New research into the future management of commons and other areas of green open space was presented and discussed at this conference in April 2015. We questioned whether it was now time to change our attitude to lowland commons, what their relevance was in the 21st century and asked how they could best be utilised.
The research papers contain some inspirational ideas on options for new uses include as sites for outdoor education for all ages, as natural playgrounds and venues for a wide range of recreational activities, as important habitat for our wildlife in a time of changing climate, all of which can happen while creating (non-statutory) green-belt within urban areas and around rural settlements.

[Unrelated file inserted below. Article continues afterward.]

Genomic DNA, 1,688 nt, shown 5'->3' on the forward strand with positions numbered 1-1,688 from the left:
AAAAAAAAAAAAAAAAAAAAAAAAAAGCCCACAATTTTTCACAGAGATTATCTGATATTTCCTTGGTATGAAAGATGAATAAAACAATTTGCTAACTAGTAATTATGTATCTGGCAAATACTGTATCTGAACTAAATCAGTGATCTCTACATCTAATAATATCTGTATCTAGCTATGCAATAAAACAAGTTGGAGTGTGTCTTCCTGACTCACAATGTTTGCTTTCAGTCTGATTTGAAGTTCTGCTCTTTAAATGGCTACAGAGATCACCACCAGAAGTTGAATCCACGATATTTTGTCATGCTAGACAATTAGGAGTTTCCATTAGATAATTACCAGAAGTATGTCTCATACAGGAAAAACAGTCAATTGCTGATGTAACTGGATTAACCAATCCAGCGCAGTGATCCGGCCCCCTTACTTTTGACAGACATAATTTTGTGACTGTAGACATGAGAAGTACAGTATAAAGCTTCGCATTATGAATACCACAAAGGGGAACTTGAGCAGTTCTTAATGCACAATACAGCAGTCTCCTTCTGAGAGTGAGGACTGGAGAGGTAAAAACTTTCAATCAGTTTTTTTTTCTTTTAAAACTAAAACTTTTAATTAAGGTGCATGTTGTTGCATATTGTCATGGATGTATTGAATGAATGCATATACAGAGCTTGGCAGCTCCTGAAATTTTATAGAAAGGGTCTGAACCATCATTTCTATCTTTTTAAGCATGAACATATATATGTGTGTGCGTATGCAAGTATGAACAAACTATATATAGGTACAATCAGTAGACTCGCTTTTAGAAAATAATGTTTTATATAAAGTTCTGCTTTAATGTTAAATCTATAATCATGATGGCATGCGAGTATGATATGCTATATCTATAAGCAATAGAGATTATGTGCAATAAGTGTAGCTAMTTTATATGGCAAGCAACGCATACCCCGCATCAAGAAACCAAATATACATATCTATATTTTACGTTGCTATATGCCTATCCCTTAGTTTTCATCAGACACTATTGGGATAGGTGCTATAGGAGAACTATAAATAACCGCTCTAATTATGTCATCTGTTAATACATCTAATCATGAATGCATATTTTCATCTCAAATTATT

New research into the history of Chiltern commons was presented at this one-day conference on Saturday 24 January 2015. See the History project page for speakers' presentations and to download the publication.
Following a competition requesting entries from amateur artists inspired by local commons, 36 selected entries were on public display in an exhibition at Arts4every1 in High Wycombe in autumn 2014. See this special page for more information.
On Sunday 9 June 2013, we turned the Chiltern Open Air Museum into a common for the day. See this special page for more information.
In 2012 we held a one day seminar about commons in the historic environment of the Chiltern landscape on Saturday 28 January at Green Park in Aston Clinton. This successful event proved very popular. The speakers' presentations are available on the History project page.